By Steven Kimball

When Andover High students arrived on the first day of the year, a new principal

A nationwide health initiative has prompted Andover High School to adjust its snack and vending machine options. Entrees, however, are largely unchanged. Photo by Steven Kimball.
wasn’t the only change awaiting them. Several new initiatives to improve the quality and health of school lunches were implemented. The biggest change came not to the main lunch entrée but rather to the vending machine sales.

Gail Koutroubas, Director of Food Services, explained, “ The biggest change is the fact that we are no longer able to sell sports drinks in our vending machines. In addition, all juices that we sell must be under four ounces.” All this comes as part of a nationwide program launched by first lady Michelle Obama to reduce obesity in American schools.

Director of Food Services Gail Koutroubas. Photo by Steven Kimball.
In addition, all other snacks sold within the vending machines must contain fewer than 200 calories. Students will also observe changes concerning the pretzel and popcorn sales. Gone are the large white bags previously used for popcorn, replaced by smaller one-ounce bags. The new popcorn currently being served has reduced the oil content by 33 percent in addition to reducing the sodium load.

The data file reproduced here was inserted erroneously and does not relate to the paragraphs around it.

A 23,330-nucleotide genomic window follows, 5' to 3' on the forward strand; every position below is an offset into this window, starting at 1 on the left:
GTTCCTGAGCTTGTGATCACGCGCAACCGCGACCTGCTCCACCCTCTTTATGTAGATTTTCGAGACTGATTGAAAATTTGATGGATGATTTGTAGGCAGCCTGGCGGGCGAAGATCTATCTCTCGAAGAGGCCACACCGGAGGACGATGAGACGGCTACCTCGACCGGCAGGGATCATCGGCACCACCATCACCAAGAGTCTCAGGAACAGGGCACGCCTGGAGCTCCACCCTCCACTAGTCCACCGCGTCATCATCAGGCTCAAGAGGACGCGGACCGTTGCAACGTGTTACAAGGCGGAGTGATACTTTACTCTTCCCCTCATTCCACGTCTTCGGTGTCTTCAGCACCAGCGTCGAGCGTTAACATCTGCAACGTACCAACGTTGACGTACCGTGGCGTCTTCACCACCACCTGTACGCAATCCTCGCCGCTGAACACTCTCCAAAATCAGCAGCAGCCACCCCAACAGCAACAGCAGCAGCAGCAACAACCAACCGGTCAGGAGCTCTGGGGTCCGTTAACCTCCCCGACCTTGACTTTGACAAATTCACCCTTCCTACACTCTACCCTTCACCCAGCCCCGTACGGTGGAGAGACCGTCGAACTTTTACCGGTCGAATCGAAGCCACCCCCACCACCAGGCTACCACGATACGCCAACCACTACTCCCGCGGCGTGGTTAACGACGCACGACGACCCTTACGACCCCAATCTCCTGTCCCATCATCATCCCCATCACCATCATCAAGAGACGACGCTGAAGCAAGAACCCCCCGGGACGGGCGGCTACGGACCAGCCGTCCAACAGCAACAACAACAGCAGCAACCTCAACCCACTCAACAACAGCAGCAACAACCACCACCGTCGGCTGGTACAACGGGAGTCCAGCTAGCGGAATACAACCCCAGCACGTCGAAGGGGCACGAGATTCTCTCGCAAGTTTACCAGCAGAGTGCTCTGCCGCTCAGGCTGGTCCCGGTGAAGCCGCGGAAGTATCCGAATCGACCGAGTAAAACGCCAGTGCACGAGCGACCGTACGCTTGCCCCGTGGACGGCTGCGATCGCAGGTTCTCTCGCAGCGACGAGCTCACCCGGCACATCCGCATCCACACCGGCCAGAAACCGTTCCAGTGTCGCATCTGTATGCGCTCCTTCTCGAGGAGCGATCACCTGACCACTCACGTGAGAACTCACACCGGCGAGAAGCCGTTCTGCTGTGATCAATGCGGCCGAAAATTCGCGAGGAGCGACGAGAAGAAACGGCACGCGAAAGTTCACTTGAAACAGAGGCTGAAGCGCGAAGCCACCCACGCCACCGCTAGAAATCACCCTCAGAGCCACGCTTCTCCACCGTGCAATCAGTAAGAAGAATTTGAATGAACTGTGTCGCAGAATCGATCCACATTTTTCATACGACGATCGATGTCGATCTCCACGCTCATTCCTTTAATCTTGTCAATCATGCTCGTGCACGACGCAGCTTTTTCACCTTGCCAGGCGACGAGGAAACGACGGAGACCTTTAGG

Students may also notice the considerably smaller size of the pretzels being served this year. The size of the pretzels is now 2.5 ounces as opposed to the previous 5-ounce pretzels. The calorie intake has been cut in half from 280 to 140 calories.

Although students may see drastic changes in their snack choices, very little will change with regard to the lunch entrée. Koutroubas expressed that “we were already on the leading edge of nutrition when it came to offering healthy lunch entrées”. She

Student Saalik L. displays pizza purchased at school. Photo by Steven Kimball.
said, “Students will continue to be required to pick a fruit or vegetable with their lunches. Students are also required to take a milk to go along with their entrée.”

“The students are very receptive to the changes in the menu and we appreciate their business,” Koutroubas concluded.